From The Blog

Mission Monthly – July 2006

“It is no longer the moral, religious, spiritual condition of the people that is our concern, but their physical, practical economic conditions, as regulated by public laws. Thus is the Body-political more than ever worshipped and tendered; but the Soul-political less than ever.”

Thomas Carlyle, Signs of the Times, 1829

Look carefully at the date of this quote! It is almost two hundred years old and I am perplexed by what societal decline may have occurred in the early 19th century to call for such a report. I am also wondering what Thomas Carlyle would say about the world today!? What began with the Renaissance of the 13th century and intensified with the Enlightenment of the 18th century led to this early 19th century social commentary—of people becoming less concerned about their spiritual lives and more anxious about their physical lives. Sound familiar?

I was recently shown a new [to us] picture of my great-grandfather, the priest Anthony. It amazes me to look at this 100 year old picture. I am his descendent. His blood is in me. I am an inheritor of his life, yet I never knew this man. As a society we too can look at excerpts and pictures of history to catch a glimpse of our forefathers, their examples and what they stood for. We do this all time in the life of the Church as we are given the opportunity to remember each day a multitude of great and holy Saints! It would also be very good for us to study the history of social architects and the development of our Western society. We are inheritors of many things, not the least of which being how we have been formed as a society and how as individuals we think and act concerning “political” interests (meaning the policies of how things are done).

What is being discussed here are the policies of the soul and the policies of the body. Since our Lord Jesus Christ’s final words from the cross, “It is finished” (John 19:30), life on earth has never been the same. Since the witness of the twelve Apostles has been preached, right believing followers of Jesus throughout the course of time have had a universal understanding of what “life in Christ” means. Simply put, Jesus came and established His Church which spread in a beautiful and influential fashion throughout the known world. This “Way” of life was intended to be the pathway leading all men to the Kingdom of God. The apostles and their successors were ordained for this purpose, and for the establishment of a conciliar voice witnessing to God’s continuing revelation and care for the souls of men. Prior to the Renaissance and the Enlightenment, for over a thousand years, society was built upon this foundation of God’s love for His creation and through His Church “policies” were made to lead man in a heavenly direction.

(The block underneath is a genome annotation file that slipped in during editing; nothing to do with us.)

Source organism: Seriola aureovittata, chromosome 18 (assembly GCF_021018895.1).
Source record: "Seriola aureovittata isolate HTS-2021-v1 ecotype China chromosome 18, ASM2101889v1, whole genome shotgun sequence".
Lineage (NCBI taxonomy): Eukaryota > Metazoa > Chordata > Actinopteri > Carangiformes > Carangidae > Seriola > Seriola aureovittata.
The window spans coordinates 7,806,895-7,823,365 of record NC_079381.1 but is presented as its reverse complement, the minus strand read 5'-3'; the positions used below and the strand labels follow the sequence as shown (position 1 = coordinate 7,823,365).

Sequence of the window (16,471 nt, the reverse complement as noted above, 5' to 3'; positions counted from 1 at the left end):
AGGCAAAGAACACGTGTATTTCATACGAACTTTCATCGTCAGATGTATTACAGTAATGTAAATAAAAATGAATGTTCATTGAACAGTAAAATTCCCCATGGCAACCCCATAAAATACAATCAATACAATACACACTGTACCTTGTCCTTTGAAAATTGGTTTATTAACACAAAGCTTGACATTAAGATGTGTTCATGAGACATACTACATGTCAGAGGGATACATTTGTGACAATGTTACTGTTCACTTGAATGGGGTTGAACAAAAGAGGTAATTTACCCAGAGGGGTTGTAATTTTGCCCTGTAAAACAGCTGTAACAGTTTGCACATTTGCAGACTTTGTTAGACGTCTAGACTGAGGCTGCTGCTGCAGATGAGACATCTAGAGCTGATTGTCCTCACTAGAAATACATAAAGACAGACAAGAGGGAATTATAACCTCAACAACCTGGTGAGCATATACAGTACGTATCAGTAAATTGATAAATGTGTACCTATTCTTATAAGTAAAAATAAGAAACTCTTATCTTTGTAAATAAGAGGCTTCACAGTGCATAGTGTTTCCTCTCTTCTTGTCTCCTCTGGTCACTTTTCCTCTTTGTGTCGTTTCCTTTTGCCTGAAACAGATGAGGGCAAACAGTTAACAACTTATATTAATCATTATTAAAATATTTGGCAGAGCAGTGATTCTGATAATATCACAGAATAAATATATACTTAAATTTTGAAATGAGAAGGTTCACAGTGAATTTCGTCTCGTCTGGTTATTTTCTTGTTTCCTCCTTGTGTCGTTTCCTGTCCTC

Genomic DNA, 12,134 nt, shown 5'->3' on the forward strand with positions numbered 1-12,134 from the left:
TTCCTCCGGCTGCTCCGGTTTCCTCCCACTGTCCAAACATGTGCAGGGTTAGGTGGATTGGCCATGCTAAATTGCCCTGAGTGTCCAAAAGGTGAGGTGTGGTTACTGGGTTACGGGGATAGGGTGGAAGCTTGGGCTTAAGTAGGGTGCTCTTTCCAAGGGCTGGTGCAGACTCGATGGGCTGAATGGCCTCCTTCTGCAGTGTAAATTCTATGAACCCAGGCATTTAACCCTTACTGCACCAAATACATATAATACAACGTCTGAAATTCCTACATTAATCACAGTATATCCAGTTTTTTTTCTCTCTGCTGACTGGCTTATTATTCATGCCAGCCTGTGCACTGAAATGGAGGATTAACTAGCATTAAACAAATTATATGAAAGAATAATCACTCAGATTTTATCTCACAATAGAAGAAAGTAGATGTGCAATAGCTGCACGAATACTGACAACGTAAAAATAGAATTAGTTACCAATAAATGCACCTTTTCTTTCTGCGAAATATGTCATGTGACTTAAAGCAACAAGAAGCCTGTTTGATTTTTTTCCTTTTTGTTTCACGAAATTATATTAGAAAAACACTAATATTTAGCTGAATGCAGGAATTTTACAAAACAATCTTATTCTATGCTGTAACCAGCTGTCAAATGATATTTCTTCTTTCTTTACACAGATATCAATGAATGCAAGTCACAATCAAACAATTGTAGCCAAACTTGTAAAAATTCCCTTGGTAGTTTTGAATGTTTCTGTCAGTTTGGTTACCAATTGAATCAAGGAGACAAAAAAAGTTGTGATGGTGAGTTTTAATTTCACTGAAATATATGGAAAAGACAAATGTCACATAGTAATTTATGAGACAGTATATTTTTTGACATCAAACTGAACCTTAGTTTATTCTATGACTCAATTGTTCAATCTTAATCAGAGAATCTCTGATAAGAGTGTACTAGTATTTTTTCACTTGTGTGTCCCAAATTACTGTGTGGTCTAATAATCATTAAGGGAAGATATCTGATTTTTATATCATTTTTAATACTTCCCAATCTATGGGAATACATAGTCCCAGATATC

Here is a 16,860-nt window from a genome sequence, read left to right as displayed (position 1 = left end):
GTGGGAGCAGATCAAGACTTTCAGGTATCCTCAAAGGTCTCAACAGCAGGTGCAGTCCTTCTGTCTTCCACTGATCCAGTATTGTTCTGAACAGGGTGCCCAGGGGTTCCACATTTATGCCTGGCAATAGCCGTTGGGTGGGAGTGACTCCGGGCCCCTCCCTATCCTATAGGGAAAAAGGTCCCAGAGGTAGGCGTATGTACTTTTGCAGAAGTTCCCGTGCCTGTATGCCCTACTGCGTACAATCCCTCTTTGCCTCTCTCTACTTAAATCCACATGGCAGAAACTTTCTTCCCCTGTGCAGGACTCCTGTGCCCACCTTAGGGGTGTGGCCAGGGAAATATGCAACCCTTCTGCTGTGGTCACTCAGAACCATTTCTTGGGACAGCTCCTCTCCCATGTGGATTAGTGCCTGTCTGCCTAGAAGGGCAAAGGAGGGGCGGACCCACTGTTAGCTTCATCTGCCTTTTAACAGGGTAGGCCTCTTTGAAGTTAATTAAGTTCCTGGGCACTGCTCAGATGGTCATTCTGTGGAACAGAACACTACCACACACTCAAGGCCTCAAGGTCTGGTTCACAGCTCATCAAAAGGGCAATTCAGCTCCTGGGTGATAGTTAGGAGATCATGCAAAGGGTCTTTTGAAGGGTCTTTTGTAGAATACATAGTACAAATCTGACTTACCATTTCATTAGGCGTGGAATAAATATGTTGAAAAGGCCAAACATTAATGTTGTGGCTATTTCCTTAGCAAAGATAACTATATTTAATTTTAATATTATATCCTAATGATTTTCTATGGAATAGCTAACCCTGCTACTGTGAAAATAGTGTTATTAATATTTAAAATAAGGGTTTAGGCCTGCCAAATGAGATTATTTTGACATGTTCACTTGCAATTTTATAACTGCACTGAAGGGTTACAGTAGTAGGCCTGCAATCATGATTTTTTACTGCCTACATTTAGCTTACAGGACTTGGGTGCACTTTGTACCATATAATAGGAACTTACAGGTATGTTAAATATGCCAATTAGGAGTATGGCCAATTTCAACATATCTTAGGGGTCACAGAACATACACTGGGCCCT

These Christian policies included standards of belief and moral conduct which, by the 13th century and ever increasingly by the 18th century, were seen more and more as artificial restraints that only interfered with man’s pursuit of his own rational interests (and glory!). The first time I read the above quote a chill went through my body. It was a reminder of the [old] fire that rages in our society, raising what seems to be insurmountable forces and ideas that care virtually nothing for the soul and everything for the impulses of the body: what we eat, what we wear, what we feel, what tomorrow may bring. I am reminded of a telling bumper sticker I saw on our recent trip, “Religion ruled the world—it was called the dark ages.” Beloved, we have decisions to make—today. We all have been drawn into the policies of the body and are guilty of a great neglect of the policies of the soul. Today, with eyes wide open, it is easy to see how little societal care there is for the soul. The irony is that this lie has not brought us the physical, emotional, economic or legal freedom or security it has promised. It has only resulted in great confusion and, with a most profound sadness, a real loss of faith. What is needed is a renewed and urgent concern for the policies of the soul; and patience, with ourselves and each other, as we fight the good and necessary fight to restore our “soul” concern to its proper place.

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